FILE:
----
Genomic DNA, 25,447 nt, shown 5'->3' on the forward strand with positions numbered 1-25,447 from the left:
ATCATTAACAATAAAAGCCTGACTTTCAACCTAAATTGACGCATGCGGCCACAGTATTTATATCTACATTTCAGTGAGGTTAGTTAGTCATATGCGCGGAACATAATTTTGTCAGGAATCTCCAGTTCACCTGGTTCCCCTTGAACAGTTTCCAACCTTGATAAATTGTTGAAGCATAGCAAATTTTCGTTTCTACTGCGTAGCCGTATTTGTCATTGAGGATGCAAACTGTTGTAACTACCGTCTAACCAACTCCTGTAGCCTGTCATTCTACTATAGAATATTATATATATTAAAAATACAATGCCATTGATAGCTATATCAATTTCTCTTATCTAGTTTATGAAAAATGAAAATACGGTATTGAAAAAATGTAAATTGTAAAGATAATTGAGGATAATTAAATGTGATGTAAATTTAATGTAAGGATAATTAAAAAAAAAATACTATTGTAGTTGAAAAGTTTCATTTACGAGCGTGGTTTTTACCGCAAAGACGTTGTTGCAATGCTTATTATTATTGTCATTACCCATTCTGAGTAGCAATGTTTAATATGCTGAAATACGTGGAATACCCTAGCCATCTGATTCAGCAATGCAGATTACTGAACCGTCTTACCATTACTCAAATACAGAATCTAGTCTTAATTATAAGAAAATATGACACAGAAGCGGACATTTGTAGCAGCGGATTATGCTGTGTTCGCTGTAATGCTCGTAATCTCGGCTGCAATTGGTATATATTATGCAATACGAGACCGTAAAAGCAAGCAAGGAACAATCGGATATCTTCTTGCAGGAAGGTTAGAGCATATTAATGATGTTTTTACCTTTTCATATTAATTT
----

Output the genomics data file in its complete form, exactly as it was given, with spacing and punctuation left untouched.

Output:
Genomic DNA, 25,447 nt, shown 5'->3' on the forward strand with positions numbered 1-25,447 from the left:
ATCATTAACAATAAAAGCCTGACTTTCAACCTAAATTGACGCATGCGGCCACAGTATTTATATCTACATTTCAGTGAGGTTAGTTAGTCATATGCGCGGAACATAATTTTGTCAGGAATCTCCAGTTCACCTGGTTCCCCTTGAACAGTTTCCAACCTTGATAAATTGTTGAAGCATAGCAAATTTTCGTTTCTACTGCGTAGCCGTATTTGTCATTGAGGATGCAAACTGTTGTAACTACCGTCTAACCAACTCCTGTAGCCTGTCATTCTACTATAGAATATTATATATATTAAAAATACAATGCCATTGATAGCTATATCAATTTCTCTTATCTAGTTTATGAAAAATGAAAATACGGTATTGAAAAAATGTAAATTGTAAAGATAATTGAGGATAATTAAATGTGATGTAAATTTAATGTAAGGATAATTAAAAAAAAAATACTATTGTAGTTGAAAAGTTTCATTTACGAGCGTGGTTTTTACCGCAAAGACGTTGTTGCAATGCTTATTATTATTGTCATTACCCATTCTGAGTAGCAATGTTTAATATGCTGAAATACGTGGAATACCCTAGCCATCTGATTCAGCAATGCAGATTACTGAACCGTCTTACCATTACTCAAATACAGAATCTAGTCTTAATTATAAGAAAATATGACACAGAAGCGGACATTTGTAGCAGCGGATTATGCTGTGTTCGCTGTAATGCTCGTAATCTCGGCTGCAATTGGTATATATTATGCAATACGAGACCGTAAAAGCAAGCAAGGAACAATCGGATATCTTCTTGCAGGAAGGTTAGAGCATATTAATGATGTTTTTACCTTTTCATATTAATTT